WICHITA, Kan. (KSNW) – It’s being called a life-saving decision. The Food and Drug Administration (FDA) approved the first-ever over-the-counter version of Narcan. Narcan, which can be given to someone dealing with an opioid overdose, will soon be available to anyone without a prescription.
This means it could be sold at convenience or grocery stores, not just in a pharmacy. The hope is that it would cut down on the 100,000 overdose deaths in the United States each year.
“Now this is a medication that you can go get just like you go pick up your aspirin,” said Aonya Kendrick Barnett, Safe Streets Wichita Program Director.
The FDA approved a nasal spray version of Narcan.
“It’s going to be a little easier, a little more user-friendly,” Barnett said.
The cost and arrival date are not yet known.
Safe Streets Wichita offers free Narcan kits and information regularly. Barnett says they will continue to do that, but this decision brings more options.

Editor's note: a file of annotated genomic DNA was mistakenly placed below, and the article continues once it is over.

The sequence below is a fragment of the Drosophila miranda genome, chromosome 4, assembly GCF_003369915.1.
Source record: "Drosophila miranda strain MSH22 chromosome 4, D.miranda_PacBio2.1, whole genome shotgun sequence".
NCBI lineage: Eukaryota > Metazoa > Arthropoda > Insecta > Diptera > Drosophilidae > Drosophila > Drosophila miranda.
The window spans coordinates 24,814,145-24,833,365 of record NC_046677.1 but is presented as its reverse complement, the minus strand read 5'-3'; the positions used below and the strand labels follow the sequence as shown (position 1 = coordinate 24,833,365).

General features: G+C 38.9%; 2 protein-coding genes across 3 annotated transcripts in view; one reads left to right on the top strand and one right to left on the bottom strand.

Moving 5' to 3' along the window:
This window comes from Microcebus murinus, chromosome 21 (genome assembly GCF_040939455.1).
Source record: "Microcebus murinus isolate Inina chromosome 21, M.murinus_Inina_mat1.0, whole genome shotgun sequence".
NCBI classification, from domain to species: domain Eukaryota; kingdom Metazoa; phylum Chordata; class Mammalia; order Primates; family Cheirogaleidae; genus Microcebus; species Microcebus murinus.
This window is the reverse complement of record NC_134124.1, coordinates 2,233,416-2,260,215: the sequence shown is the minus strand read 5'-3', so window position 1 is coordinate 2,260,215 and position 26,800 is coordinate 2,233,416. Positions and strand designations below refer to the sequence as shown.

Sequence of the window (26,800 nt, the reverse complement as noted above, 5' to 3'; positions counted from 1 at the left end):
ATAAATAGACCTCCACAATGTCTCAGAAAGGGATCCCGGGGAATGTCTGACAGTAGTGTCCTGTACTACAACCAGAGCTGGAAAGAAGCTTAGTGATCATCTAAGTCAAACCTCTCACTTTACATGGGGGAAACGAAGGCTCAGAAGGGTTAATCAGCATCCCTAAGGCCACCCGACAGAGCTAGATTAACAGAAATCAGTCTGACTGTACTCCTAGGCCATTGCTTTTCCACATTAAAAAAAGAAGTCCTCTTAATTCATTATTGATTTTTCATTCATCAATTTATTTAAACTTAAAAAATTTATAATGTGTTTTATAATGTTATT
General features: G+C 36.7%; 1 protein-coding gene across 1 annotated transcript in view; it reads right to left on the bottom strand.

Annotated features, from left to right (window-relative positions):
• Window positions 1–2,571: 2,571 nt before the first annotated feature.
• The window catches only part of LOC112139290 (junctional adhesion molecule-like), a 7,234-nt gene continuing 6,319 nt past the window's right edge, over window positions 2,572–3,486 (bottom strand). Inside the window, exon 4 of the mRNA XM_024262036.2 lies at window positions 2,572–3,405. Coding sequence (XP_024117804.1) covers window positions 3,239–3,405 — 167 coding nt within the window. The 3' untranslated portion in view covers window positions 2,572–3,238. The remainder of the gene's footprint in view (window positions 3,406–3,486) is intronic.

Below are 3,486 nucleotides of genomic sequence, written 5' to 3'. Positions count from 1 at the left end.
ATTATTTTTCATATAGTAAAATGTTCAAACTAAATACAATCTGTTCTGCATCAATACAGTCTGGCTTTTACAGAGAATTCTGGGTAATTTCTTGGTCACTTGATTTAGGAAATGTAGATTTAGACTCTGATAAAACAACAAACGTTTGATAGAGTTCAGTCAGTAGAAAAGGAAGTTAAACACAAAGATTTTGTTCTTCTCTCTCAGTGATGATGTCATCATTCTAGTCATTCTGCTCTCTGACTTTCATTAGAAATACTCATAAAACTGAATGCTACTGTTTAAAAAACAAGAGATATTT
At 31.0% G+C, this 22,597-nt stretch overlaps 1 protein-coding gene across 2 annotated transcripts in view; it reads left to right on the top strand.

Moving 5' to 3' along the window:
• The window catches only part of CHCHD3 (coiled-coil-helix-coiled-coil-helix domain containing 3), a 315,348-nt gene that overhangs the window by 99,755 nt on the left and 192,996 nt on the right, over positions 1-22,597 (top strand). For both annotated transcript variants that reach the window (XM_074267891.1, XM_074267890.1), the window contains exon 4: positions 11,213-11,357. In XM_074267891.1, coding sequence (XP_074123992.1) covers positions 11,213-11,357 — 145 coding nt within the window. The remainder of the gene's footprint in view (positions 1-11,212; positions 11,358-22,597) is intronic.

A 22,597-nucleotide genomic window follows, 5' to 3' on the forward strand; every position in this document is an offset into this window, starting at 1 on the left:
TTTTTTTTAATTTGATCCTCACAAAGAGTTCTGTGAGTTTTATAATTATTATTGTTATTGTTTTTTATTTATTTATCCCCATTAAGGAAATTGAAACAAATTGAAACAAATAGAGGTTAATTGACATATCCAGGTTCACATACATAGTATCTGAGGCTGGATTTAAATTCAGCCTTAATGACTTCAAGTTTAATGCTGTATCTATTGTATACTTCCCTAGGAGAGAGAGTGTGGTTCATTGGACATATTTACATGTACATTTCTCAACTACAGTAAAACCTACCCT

“Now we can leave these in vending machines, you know, now we can pick them in targeted areas and use those creative ways that we really can engage with the community,” she said.
Hart Pharmacy in Wichita says they are still waiting for details from the FDA but will be working to get it on their shelves.
“We’re really hoping that, of course, is that it’s extremely affordable for everybody as well because that’s really important when it comes to this,” said Jennifer Chinberg, pharmacist at Hart Pharmacy.
Chinberg adds it should be something everyone considers, “It’s like having an epi-pen for allergic reactions. It’s kind of good just to have Narcan there, just in case you need it.”
Meanwhile, Sedgwick County Sheriff Jeff Easter believes this is a good thing. He is offering a warning.
“Yes, it’s there to save your life but don’t take advantage of the fact that you think that you know, well, I can do all these drugs now, and this is going to save my life because there have been instances where it has not,” Sheriff Easter said. “We have had individuals here that have overdosed on fentanyl, and it took five doses of Narcan to bring them back.”
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